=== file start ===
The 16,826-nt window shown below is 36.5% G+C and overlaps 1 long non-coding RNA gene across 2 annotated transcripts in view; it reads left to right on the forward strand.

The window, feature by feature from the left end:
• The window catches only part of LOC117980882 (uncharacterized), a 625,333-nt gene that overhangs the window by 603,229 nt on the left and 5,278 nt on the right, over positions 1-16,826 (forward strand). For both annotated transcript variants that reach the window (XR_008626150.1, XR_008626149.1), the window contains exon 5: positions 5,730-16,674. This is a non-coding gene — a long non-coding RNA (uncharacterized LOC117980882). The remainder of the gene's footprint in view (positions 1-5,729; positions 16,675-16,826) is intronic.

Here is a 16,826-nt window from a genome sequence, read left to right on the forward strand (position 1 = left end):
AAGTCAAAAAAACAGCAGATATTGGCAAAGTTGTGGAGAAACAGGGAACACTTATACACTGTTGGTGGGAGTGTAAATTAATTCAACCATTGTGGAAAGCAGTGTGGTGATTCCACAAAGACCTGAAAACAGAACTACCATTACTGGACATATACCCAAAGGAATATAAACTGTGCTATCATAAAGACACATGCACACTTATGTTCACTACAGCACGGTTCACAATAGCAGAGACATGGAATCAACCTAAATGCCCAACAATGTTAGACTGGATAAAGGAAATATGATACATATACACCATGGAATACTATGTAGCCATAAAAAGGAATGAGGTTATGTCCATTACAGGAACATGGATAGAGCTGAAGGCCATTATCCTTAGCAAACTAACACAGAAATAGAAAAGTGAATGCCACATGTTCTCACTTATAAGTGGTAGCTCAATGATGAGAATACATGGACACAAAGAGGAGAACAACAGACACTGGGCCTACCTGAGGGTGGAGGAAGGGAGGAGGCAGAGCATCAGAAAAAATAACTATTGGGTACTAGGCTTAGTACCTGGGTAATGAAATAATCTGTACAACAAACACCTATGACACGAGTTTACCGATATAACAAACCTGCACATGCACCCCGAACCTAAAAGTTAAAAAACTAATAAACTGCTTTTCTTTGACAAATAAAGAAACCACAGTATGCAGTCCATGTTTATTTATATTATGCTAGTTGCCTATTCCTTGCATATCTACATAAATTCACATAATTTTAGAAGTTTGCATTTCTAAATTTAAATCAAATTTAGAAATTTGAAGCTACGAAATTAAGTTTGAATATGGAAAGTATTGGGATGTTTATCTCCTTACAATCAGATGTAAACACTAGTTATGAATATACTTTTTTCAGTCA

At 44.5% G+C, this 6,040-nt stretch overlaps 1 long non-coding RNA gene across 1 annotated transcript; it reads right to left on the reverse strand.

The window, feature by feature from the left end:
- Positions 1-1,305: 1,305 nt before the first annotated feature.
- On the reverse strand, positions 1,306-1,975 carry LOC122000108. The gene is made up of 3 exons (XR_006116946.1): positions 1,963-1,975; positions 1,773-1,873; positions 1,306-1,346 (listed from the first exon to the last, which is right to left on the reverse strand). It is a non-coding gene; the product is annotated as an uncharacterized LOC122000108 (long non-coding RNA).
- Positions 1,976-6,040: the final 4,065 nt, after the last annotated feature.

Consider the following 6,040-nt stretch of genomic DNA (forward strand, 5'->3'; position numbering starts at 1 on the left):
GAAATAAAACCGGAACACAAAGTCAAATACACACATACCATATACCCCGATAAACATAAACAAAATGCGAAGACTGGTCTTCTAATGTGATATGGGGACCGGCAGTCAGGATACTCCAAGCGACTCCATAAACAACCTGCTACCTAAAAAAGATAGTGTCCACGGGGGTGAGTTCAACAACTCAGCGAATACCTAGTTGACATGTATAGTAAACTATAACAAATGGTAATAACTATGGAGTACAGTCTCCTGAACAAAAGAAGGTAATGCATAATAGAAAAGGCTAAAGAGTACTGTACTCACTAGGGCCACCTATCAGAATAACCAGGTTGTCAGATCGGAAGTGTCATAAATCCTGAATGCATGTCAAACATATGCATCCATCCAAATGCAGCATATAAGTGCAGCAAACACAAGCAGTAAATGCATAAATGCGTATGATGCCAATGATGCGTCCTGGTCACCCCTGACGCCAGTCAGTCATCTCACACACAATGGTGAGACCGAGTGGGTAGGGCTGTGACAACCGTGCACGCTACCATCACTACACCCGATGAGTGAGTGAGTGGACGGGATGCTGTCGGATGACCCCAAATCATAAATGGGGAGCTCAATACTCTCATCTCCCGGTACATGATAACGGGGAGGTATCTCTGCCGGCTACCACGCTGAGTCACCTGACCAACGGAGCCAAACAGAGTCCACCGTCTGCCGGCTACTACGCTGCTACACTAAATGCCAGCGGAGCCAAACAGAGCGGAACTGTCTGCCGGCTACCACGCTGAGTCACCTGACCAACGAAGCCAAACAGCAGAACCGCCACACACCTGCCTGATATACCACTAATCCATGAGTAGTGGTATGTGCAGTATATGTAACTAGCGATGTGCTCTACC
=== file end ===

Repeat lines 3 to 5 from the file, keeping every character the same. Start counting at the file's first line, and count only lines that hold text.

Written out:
• The window catches only part of LOC117980882 (uncharacterized), a 625,333-nt gene that overhangs the window by 603,229 nt on the left and 5,278 nt on the right, over positions 1-16,826 (forward strand). For both annotated transcript variants that reach the window (XR_008626150.1, XR_008626149.1), the window contains exon 5: positions 5,730-16,674. This is a non-coding gene — a long non-coding RNA (uncharacterized LOC117980882). The remainder of the gene's footprint in view (positions 1-5,729; positions 16,675-16,826) is intronic.

Here is a 16,826-nt window from a genome sequence, read left to right on the forward strand (position 1 = left end):
AAGTCAAAAAAACAGCAGATATTGGCAAAGTTGTGGAGAAACAGGGAACACTTATACACTGTTGGTGGGAGTGTAAATTAATTCAACCATTGTGGAAAGCAGTGTGGTGATTCCACAAAGACCTGAAAACAGAACTACCATTACTGGACATATACCCAAAGGAATATAAACTGTGCTATCATAAAGACACATGCACACTTATGTTCACTACAGCACGGTTCACAATAGCAGAGACATGGAATCAACCTAAATGCCCAACAATGTTAGACTGGATAAAGGAAATATGATACATATACACCATGGAATACTATGTAGCCATAAAAAGGAATGAGGTTATGTCCATTACAGGAACATGGATAGAGCTGAAGGCCATTATCCTTAGCAAACTAACACAGAAATAGAAAAGTGAATGCCACATGTTCTCACTTATAAGTGGTAGCTCAATGATGAGAATACATGGACACAAAGAGGAGAACAACAGACACTGGGCCTACCTGAGGGTGGAGGAAGGGAGGAGGCAGAGCATCAGAAAAAATAACTATTGGGTACTAGGCTTAGTACCTGGGTAATGAAATAATCTGTACAACAAACACCTATGACACGAGTTTACCGATATAACAAACCTGCACATGCACCCCGAACCTAAAAGTTAAAAAACTAATAAACTGCTTTTCTTTGACAAATAAAGAAACCACAGTATGCAGTCCATGTTTATTTATATTATGCTAGTTGCCTATTCCTTGCATATCTACATAAATTCACATAATTTTAGAAGTTTGCATTTCTAAATTTAAATCAAATTTAGAAATTTGAAGCTACGAAATTAAGTTTGAATATGGAAAGTATTGGGATGTTTATCTCCTTACAATCAGATGTAAACACTAGTTATGAATATACTTTTTTCAGTCA